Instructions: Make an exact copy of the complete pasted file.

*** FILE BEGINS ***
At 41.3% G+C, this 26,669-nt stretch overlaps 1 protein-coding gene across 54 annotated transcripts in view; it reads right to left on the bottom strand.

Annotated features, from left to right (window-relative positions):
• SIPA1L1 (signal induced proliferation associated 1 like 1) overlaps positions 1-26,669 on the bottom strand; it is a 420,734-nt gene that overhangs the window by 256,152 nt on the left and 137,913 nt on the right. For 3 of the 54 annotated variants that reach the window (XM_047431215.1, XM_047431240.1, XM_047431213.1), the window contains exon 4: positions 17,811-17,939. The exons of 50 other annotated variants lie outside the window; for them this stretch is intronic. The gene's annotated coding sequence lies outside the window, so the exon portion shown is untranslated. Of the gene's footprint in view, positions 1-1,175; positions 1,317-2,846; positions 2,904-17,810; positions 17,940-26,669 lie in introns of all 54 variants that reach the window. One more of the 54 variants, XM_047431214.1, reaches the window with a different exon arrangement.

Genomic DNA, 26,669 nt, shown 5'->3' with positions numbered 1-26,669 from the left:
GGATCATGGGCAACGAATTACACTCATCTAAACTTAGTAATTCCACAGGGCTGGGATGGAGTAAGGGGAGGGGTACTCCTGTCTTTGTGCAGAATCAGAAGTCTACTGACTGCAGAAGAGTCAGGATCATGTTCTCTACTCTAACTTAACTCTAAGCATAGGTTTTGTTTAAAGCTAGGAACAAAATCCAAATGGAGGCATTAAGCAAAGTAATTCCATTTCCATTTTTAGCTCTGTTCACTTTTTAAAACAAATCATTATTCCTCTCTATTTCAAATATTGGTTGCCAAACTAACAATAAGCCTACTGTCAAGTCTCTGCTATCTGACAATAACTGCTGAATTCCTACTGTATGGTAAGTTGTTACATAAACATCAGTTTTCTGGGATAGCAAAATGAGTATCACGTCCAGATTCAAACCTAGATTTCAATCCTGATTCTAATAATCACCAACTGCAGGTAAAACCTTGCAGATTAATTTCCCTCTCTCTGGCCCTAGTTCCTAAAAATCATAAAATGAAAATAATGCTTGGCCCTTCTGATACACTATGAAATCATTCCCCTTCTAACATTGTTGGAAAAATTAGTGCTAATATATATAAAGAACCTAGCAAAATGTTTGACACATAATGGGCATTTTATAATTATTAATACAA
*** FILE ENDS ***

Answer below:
At 41.3% G+C, this 26,669-nt stretch overlaps 1 protein-coding gene across 54 annotated transcripts in view; it reads right to left on the bottom strand.

Annotated features, from left to right (window-relative positions):
• SIPA1L1 (signal induced proliferation associated 1 like 1) overlaps positions 1-26,669 on the bottom strand; it is a 420,734-nt gene that overhangs the window by 256,152 nt on the left and 137,913 nt on the right. For 3 of the 54 annotated variants that reach the window (XM_047431215.1, XM_047431240.1, XM_047431213.1), the window contains exon 4: positions 17,811-17,939. The exons of 50 other annotated variants lie outside the window; for them this stretch is intronic. The gene's annotated coding sequence lies outside the window, so the exon portion shown is untranslated. Of the gene's footprint in view, positions 1-1,175; positions 1,317-2,846; positions 2,904-17,810; positions 17,940-26,669 lie in introns of all 54 variants that reach the window. One more of the 54 variants, XM_047431214.1, reaches the window with a different exon arrangement.

Genomic DNA, 26,669 nt, shown 5'->3' with positions numbered 1-26,669 from the left:
GGATCATGGGCAACGAATTACACTCATCTAAACTTAGTAATTCCACAGGGCTGGGATGGAGTAAGGGGAGGGGTACTCCTGTCTTTGTGCAGAATCAGAAGTCTACTGACTGCAGAAGAGTCAGGATCATGTTCTCTACTCTAACTTAACTCTAAGCATAGGTTTTGTTTAAAGCTAGGAACAAAATCCAAATGGAGGCATTAAGCAAAGTAATTCCATTTCCATTTTTAGCTCTGTTCACTTTTTAAAACAAATCATTATTCCTCTCTATTTCAAATATTGGTTGCCAAACTAACAATAAGCCTACTGTCAAGTCTCTGCTATCTGACAATAACTGCTGAATTCCTACTGTATGGTAAGTTGTTACATAAACATCAGTTTTCTGGGATAGCAAAATGAGTATCACGTCCAGATTCAAACCTAGATTTCAATCCTGATTCTAATAATCACCAACTGCAGGTAAAACCTTGCAGATTAATTTCCCTCTCTCTGGCCCTAGTTCCTAAAAATCATAAAATGAAAATAATGCTTGGCCCTTCTGATACACTATGAAATCATTCCCCTTCTAACATTGTTGGAAAAATTAGTGCTAATATATATAAAGAACCTAGCAAAATGTTTGACACATAATGGGCATTTTATAATTATTAATACAA